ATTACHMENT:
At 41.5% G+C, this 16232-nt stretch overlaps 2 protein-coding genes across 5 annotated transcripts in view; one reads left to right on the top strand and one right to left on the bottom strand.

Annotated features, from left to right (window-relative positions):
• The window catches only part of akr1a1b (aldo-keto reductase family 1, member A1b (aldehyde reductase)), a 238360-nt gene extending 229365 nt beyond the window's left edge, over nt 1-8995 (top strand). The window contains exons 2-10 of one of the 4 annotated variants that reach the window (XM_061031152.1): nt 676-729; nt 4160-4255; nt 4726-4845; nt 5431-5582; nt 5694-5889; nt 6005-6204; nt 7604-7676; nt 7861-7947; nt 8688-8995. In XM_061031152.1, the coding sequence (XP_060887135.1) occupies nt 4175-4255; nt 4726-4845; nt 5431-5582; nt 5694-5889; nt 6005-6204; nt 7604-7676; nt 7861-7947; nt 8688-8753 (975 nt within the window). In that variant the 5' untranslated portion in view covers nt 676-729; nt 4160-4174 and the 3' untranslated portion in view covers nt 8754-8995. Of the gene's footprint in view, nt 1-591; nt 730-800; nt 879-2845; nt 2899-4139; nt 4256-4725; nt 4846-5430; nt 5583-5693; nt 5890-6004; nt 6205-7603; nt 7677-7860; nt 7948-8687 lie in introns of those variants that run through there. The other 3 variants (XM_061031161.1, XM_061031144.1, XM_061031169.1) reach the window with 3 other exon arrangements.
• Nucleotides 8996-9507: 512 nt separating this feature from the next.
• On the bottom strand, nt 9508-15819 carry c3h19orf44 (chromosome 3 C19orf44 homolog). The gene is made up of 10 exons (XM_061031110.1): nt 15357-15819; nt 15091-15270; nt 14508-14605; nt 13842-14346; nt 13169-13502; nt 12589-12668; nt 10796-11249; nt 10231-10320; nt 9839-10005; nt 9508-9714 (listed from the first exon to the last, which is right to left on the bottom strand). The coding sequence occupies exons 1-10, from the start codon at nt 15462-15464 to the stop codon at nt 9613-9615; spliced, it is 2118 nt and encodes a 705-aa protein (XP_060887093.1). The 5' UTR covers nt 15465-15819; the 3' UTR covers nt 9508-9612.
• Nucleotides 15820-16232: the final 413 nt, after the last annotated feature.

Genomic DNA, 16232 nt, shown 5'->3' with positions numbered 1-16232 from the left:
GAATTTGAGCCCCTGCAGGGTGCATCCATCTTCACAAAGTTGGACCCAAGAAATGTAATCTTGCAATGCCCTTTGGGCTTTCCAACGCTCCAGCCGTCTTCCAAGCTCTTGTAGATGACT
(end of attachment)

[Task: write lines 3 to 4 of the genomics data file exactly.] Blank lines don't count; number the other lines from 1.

• The window catches only part of akr1a1b (aldo-keto reductase family 1, member A1b (aldehyde reductase)), a 238360-nt gene extending 229365 nt beyond the window's left edge, over nt 1-8995 (top strand). The window contains exons 2-10 of one of the 4 annotated variants that reach the window (XM_061031152.1): nt 676-729; nt 4160-4255; nt 4726-4845; nt 5431-5582; nt 5694-5889; nt 6005-6204; nt 7604-7676; nt 7861-7947; nt 8688-8995. In XM_061031152.1, the coding sequence (XP_060887135.1) occupies nt 4175-4255; nt 4726-4845; nt 5431-5582; nt 5694-5889; nt 6005-6204; nt 7604-7676; nt 7861-7947; nt 8688-8753 (975 nt within the window). In that variant the 5' untranslated portion in view covers nt 676-729; nt 4160-4174 and the 3' untranslated portion in view covers nt 8754-8995. Of the gene's footprint in view, nt 1-591; nt 730-800; nt 879-2845; nt 2899-4139; nt 4256-4725; nt 4846-5430; nt 5583-5693; nt 5890-6004; nt 6205-7603; nt 7677-7860; nt 7948-8687 lie in introns of those variants that run through there. The other 3 variants (XM_061031161.1, XM_061031144.1, XM_061031169.1) reach the window with 3 other exon arrangements.
• Nucleotides 8996-9507: 512 nt separating this feature from the next.